Democracy is a warm, fuzzy word and one can no more be against democracy than against a teddy bear! And yet, democracy masks a variety of practices–mere electoral democracy does not translate into substantive rule of the people. In the United States, elections have become so expensive that politicians are deep in the hock to moneybags and hence there is little difference between the two parties. In India, it has not translated into power to the people, and more recently even the freedom of the press has come under attack, especially in Maharashtra by the Shiv Sena where they pressured the Vice Chancellor of Bombay University to withdraw Rohinton Mistry’s book, Such a Long Journey, from the prescribed list of books even though neither the protesting Sainiks nor the Vice Chancellor had read it!

For the US, President Obama’s visit to India has a clear objective: to sell advanced fighter planes and other arms to India–along with India’s indigenously developed aerial reconnaissance capabilities (AWACS), it will allow India to project its power regionally in support of US objectives–but not to seriously obstruct the United States. The US economy, despite projected Indian purchases of planes and weaponry remains weak and unable to sustain its imperial role. Its unparalleled nuclear capabilities have been shown to be useless in the wars in actually has to fight–in Iraq and Afghanistan. The Indian Ocean is a crucial trade route–some 70 percent of the world’s oil passes through it and a large and growing part of world trade. And it is a arena where the Chinese are increasingly active–building naval base in Gwadar in Pakistan near the Straits of Hormuz and building alliances with Sri Lanka, Bangladesh, and Mauritius, Here, the US seeks to court India as a subordinate ally–and last year US forces trained more with the Indian military than with the militaries of any other state–to perform ‘low end activities’ for the US: search and rescue, humanitarian assistance, disaster relief. high-value cargo escort–so that the US can concentrate on the ‘high-end’ activities.

Obama’s India Visit

November 1, 2010 at 8:05 am | Posted in Political Economy | Leave a comment
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Projections that the Republicans will make substantial gains in the midterm elections add significance to President Barack Obama’s visit to India during the Diwali weekend. The visit was to focus on two issues: the economy and geopolitics.

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To underline the importance of economics and to tap into India’s growing market, President Obama–unlike the four other US presidents who have visited India–will begin his visit in Mumbai, the country’s business capital and will spend more time there than in New Delhi. He is also bringing with him a bevy of some 250 CEOs of US corporations as the US seeks increased access to Indian markets not only for the large transnational corporations but also for small- and medium-scale enterprises. Reflecting domestic US concerns about outsourcing jobs to India, unlike his immediate two predecessors, President Obama will not travel to the information technology centers of Hyderabad and Bangalore. And, because so many in the US continue to believe that their president is a Muslim, despite all evidence to the contrary, President Obama has also eschewed a visit to the holiest of Sikh gurdwaras–the Golden Temple in Amritsar–as he would have to cover his head and this may be construed by the rabid right-wing in the United States as him being Muslim!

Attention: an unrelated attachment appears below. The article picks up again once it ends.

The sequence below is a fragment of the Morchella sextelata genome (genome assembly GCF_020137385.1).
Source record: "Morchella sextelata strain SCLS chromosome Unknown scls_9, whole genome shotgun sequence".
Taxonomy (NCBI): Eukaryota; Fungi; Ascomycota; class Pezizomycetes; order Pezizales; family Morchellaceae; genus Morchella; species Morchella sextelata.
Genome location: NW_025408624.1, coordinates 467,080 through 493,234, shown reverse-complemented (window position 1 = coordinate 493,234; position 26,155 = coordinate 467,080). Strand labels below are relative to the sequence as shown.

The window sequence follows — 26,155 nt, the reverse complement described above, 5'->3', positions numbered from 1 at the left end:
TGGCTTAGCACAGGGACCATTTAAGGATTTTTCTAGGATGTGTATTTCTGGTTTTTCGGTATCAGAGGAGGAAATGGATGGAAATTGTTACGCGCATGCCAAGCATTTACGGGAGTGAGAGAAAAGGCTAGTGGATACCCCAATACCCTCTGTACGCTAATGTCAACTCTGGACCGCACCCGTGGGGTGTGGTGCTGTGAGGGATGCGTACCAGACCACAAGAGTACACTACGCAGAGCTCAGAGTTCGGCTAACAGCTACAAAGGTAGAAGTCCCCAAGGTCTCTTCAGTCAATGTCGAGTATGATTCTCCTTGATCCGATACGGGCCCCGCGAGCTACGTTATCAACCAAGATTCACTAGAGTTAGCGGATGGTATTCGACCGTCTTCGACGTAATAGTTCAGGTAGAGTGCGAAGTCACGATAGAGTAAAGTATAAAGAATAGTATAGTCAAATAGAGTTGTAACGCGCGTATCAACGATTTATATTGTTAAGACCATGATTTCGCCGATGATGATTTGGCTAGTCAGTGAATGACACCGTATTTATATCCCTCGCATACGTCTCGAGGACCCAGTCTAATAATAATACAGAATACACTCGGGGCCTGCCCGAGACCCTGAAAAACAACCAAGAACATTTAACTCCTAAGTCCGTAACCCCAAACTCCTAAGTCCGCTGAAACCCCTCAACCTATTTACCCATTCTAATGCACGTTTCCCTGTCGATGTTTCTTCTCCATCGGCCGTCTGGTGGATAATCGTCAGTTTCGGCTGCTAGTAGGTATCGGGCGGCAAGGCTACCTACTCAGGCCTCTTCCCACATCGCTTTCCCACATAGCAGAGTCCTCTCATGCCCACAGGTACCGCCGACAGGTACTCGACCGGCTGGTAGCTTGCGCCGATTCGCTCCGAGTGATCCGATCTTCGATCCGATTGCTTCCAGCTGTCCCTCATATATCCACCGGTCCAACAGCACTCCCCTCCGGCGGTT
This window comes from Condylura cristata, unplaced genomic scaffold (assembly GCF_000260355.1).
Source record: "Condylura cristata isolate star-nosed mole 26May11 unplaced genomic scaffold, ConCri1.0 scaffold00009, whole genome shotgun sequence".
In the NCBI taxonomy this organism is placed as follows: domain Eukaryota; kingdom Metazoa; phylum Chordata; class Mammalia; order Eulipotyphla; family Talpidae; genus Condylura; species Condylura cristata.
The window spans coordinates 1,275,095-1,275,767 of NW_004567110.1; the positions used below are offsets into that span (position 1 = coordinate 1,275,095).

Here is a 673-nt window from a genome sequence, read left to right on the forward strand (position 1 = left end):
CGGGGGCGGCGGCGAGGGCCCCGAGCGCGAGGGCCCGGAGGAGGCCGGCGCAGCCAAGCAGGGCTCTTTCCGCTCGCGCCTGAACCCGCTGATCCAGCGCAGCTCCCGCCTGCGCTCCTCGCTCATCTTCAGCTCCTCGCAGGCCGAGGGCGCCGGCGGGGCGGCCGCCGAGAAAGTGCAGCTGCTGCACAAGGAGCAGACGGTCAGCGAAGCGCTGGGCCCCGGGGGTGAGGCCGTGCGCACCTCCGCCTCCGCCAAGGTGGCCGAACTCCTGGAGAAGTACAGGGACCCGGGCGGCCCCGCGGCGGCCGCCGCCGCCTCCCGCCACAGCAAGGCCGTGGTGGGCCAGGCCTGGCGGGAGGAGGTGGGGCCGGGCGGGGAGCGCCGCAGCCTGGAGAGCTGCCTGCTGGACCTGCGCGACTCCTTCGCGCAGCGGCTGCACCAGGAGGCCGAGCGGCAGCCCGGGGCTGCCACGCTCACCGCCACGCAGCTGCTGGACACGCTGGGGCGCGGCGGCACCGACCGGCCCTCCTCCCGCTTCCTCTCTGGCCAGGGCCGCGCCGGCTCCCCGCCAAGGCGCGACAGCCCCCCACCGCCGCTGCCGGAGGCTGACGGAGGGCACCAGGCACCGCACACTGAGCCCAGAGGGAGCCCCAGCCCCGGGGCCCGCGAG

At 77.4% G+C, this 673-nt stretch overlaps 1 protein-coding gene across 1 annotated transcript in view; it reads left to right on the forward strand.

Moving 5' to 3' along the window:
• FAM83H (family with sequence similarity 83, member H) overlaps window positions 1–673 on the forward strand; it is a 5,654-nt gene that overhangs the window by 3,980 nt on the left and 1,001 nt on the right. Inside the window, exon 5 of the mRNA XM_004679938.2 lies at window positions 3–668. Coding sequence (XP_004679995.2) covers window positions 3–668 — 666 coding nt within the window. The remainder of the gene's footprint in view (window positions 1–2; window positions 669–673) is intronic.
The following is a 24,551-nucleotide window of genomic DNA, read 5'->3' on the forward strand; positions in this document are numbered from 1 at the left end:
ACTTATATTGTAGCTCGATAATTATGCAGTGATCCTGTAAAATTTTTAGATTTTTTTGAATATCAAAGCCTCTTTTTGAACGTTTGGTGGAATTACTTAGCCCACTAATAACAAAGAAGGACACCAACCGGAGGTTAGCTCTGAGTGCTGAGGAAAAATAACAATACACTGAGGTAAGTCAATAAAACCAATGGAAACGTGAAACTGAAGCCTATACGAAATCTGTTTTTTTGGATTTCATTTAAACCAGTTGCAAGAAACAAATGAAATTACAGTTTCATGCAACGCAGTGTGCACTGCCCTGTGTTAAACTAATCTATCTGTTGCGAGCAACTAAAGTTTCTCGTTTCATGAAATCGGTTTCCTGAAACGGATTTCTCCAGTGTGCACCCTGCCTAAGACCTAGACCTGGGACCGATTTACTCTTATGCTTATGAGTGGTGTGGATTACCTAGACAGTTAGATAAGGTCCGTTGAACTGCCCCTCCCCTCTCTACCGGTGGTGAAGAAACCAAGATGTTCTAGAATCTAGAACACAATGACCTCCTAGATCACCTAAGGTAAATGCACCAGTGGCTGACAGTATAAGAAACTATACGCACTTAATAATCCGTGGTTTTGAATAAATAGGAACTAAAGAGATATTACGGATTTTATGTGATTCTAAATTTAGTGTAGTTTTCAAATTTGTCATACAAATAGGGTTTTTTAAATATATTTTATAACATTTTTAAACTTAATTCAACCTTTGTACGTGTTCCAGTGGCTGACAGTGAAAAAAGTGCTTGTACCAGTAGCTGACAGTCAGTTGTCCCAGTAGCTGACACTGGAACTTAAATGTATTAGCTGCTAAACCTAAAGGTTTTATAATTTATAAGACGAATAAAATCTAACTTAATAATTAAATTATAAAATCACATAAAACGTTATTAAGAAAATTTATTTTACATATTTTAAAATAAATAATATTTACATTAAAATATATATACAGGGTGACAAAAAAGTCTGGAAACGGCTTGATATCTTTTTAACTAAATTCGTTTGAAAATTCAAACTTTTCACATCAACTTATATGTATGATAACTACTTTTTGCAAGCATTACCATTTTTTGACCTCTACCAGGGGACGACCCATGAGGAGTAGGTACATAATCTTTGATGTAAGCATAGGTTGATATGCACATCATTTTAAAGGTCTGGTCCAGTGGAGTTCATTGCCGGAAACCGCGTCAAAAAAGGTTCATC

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While Indian capitalists bristle at allegations that they use unfair trade practices to take jobs away from Americans and resent restrictions placed on the employees they can send to the US, they are also more closely linked to the United States than ever before. For one thing–partly to ensure access to high-level contacts–they have been making substantial donations to US universities. Ratan Tata donated $50 million to Cornell University in 2008 and followed it up with a $50 million donation to the Harvard Business School last month–the largest international private donation in the institution’s 102-year history. Several other Indian industrialists–Nandan Nilekani, Anand Mahindra. N. R. Narayana Murthy, among others–have made substantial donations to US universities–and strikingly none to more cash-strapped Indian institutions of higher learning.